Concussion Is a Serious Problem

Direct head trauma, whiplash, and falls are some of the most common things people think of when talking about a concussion. We’ve also all heard of concussions with sports. In fact between 2001 and 2009, according to the CDC an estimated 173,285 people under the age of 19 were treated in hospital emergency rooms for concussions related to sports (read more).

What would you guess are the sports with the highest rates of concussion? They are: concussion sports


Men’s hockey

Girl’s soccer

Boy’s lacrosse

Girl’s lacrosse

Girl’s basketball

What area of the spine is most mobile, least stable? It’s the top of the neck.

If a force is strong enough to damage the brain, what effect would that force have on the spine? Misalignment swelling, decrease blood flow.

Post-concussion symptoms can last for weeks months or years depending on severity and healthcare. Symptoms can last for just seconds or can linger. Ignoring problems is worst approach. Signs or symptoms of concussion include:


Poor concentration


Neck pain

Brain fog

Blurred vision

Ringing in ears

Slurred speech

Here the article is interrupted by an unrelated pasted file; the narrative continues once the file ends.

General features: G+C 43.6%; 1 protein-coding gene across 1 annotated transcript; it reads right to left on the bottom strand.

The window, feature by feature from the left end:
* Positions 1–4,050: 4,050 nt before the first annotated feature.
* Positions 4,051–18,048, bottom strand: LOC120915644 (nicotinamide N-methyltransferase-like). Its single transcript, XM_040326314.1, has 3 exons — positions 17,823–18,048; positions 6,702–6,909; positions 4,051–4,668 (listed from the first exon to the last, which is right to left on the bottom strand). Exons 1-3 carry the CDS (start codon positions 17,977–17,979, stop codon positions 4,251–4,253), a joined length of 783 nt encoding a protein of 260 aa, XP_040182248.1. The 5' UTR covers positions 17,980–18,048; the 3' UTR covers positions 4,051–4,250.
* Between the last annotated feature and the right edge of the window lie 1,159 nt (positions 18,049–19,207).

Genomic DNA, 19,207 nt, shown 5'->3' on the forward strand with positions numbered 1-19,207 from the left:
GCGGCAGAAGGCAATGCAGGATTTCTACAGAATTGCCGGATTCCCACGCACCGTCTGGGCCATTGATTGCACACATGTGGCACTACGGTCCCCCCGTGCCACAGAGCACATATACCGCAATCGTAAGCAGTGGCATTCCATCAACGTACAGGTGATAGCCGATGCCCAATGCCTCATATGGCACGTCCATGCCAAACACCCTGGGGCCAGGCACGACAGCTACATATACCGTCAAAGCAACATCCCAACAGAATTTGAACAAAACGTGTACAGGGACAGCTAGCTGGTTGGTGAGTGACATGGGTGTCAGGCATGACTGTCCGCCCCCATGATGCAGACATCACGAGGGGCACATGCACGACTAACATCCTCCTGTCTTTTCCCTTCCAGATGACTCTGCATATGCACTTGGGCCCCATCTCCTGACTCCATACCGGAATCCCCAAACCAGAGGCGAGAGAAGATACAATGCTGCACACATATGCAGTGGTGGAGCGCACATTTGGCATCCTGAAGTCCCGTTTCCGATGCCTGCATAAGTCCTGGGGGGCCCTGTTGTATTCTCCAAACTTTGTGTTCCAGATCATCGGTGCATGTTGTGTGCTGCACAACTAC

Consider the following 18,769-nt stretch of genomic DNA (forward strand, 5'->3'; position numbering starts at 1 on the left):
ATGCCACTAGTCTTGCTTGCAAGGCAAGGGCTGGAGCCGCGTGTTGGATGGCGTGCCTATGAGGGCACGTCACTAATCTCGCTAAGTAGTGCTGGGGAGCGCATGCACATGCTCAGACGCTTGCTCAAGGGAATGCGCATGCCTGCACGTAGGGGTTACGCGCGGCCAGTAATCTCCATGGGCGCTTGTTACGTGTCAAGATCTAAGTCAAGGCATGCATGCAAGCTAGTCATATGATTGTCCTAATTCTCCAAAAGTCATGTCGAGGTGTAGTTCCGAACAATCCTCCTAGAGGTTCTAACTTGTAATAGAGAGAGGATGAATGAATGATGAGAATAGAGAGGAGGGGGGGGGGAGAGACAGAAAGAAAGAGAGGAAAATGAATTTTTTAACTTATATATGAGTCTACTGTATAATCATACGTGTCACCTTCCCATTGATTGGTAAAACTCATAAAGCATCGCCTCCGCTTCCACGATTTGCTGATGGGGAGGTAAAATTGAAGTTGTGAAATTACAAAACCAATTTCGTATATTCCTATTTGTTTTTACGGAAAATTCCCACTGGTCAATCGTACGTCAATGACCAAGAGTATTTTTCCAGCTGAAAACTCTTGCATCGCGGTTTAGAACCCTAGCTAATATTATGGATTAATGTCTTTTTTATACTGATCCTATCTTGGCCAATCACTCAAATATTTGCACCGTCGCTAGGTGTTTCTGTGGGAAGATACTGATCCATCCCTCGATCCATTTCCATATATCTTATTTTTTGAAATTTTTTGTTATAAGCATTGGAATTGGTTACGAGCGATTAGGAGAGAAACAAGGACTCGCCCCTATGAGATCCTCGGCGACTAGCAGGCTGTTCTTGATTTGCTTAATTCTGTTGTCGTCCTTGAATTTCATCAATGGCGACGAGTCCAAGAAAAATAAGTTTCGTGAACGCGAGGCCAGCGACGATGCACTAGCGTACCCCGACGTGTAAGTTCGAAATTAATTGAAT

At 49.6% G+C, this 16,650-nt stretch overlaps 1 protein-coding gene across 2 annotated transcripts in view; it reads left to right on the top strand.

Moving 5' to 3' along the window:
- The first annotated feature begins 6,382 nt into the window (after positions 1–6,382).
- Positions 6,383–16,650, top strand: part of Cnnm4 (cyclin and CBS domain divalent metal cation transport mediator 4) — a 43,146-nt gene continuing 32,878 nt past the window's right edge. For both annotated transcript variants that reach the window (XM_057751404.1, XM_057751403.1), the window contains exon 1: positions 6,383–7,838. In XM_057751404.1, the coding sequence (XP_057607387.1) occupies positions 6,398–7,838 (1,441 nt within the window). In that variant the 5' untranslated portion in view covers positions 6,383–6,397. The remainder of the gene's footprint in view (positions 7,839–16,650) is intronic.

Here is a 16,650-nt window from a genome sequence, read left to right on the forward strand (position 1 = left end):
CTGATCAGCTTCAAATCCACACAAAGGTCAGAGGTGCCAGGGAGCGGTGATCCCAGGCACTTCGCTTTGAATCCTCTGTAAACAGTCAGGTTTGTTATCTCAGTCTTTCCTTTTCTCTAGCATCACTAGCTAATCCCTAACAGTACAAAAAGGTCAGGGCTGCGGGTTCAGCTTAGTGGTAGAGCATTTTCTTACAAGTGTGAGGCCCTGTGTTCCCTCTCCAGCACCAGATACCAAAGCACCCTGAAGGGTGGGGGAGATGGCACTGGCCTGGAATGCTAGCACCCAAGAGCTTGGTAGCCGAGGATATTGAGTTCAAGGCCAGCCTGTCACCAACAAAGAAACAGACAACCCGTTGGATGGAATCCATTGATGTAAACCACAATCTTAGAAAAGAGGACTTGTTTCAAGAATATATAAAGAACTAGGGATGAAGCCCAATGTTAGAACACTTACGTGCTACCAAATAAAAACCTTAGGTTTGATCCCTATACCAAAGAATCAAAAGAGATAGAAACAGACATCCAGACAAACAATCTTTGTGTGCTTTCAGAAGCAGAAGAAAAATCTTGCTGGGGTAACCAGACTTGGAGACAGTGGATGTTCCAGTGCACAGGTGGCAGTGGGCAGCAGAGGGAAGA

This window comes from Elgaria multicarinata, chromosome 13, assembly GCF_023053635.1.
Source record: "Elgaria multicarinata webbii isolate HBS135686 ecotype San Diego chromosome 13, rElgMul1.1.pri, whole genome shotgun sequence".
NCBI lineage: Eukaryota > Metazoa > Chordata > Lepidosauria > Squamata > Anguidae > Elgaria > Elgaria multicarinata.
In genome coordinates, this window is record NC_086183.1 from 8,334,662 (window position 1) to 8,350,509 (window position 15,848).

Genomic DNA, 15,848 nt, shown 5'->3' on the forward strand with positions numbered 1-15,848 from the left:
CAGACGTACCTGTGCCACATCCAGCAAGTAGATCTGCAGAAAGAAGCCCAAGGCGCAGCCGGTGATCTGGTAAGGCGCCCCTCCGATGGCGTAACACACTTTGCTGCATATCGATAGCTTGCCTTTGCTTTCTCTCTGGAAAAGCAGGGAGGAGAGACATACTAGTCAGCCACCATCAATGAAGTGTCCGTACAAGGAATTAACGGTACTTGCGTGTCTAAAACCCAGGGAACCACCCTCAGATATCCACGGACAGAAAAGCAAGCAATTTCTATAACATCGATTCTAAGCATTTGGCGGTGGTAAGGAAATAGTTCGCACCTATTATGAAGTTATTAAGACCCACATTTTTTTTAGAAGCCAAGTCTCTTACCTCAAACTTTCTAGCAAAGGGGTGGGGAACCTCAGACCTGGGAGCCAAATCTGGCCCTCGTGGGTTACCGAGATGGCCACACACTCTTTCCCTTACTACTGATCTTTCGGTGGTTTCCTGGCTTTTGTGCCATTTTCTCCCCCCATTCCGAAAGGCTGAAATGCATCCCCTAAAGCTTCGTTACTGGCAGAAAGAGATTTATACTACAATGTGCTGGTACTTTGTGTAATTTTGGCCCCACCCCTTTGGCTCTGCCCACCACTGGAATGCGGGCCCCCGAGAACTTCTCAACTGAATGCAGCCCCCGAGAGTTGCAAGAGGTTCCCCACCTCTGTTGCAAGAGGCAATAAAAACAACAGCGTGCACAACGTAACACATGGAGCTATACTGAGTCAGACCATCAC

Sensitivity to light

Sensitivity to noise

Memory loss

Correcting spinal misalignment after a concussion decreases brain inflammation.

“It is important to understand how the brain and body communicate in order to understand why post-concussion syndrome can have such long lasting effects. The brainstem is the body’s information highway. The area where it connects to the spinal cord is extremely small. It runs through the two bones of the upper neck called the atlas or axis or C1 and C2. These bones make up the upper cervical spine and are responsible for holding the head in proper balance over the body. Even if those bones are misaligned by a 1/4 of a millimeter, communication to the brain and body can be distorted. This leads to a number of health problems throughout the entire body.” (read more)

Scroll to Top